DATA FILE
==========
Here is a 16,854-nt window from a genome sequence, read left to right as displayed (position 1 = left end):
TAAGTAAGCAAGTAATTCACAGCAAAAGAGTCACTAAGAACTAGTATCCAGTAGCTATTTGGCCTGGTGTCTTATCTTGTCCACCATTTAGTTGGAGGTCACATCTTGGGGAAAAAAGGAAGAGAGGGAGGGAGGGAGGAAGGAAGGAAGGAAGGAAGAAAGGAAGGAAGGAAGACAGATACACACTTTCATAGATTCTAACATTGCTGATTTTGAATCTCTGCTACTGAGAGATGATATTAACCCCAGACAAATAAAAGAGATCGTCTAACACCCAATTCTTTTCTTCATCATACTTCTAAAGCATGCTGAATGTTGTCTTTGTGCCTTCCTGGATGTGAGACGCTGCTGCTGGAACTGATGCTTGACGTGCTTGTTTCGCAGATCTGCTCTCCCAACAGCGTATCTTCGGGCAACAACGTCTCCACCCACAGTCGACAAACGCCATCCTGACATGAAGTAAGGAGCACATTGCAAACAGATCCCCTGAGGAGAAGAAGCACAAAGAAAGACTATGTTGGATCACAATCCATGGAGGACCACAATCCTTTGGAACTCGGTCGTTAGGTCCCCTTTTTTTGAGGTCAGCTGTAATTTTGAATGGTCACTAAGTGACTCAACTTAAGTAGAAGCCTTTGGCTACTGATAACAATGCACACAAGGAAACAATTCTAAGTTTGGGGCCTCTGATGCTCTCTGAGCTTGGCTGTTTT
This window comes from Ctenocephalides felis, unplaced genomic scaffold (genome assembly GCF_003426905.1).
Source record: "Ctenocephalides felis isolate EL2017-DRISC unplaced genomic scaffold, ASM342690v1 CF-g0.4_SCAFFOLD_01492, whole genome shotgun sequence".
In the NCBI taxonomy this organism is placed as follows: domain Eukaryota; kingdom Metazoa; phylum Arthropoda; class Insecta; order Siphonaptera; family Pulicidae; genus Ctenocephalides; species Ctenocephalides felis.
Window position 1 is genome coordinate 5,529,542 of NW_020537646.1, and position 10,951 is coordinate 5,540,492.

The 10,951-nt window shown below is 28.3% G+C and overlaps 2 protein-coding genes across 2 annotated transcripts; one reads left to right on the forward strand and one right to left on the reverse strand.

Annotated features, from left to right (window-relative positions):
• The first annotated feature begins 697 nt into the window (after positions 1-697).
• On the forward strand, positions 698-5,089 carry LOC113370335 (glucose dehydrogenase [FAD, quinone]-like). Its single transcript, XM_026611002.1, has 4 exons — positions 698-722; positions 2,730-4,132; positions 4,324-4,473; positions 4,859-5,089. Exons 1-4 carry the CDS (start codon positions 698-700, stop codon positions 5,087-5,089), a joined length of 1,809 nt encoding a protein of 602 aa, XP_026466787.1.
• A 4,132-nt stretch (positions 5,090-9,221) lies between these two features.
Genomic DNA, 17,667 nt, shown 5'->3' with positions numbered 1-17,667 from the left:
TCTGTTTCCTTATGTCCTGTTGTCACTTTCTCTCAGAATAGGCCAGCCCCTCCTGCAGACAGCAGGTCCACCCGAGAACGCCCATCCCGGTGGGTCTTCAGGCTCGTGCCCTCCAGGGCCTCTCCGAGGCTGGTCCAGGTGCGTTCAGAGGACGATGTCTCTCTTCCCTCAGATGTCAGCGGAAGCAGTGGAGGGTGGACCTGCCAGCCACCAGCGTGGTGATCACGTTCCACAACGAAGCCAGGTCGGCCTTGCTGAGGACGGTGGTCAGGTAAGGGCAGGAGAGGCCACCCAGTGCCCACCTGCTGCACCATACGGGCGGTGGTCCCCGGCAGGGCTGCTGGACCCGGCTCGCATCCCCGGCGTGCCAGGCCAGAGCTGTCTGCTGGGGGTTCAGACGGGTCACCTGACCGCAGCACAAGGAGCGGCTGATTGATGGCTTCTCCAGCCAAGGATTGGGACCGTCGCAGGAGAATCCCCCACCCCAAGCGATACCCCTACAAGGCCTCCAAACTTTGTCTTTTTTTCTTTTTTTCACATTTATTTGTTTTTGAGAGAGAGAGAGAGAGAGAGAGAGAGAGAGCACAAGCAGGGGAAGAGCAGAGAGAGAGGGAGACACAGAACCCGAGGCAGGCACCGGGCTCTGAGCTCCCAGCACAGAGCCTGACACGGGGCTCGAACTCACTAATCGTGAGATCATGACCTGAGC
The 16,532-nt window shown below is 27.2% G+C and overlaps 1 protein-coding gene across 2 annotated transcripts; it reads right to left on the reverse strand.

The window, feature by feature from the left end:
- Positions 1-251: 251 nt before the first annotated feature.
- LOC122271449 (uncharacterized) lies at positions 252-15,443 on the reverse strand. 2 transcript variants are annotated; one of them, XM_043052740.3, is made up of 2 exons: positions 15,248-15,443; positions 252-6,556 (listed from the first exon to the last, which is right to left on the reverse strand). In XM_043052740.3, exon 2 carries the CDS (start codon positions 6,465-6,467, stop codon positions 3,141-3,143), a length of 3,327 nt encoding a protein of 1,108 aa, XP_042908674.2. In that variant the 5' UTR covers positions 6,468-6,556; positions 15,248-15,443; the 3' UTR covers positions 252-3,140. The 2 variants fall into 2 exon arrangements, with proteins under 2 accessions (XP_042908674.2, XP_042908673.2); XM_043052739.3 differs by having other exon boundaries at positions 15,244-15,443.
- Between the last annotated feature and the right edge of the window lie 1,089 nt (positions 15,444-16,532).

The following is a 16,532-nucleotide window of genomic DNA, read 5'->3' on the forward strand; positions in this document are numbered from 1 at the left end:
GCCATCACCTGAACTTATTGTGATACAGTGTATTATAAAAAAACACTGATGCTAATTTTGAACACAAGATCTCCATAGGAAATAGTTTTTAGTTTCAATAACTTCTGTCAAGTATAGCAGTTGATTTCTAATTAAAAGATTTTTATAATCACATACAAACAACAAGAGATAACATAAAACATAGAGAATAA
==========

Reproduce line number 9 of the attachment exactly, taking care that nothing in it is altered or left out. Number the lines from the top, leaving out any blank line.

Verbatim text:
• The first annotated feature begins 697 nt into the window (after positions 1-697).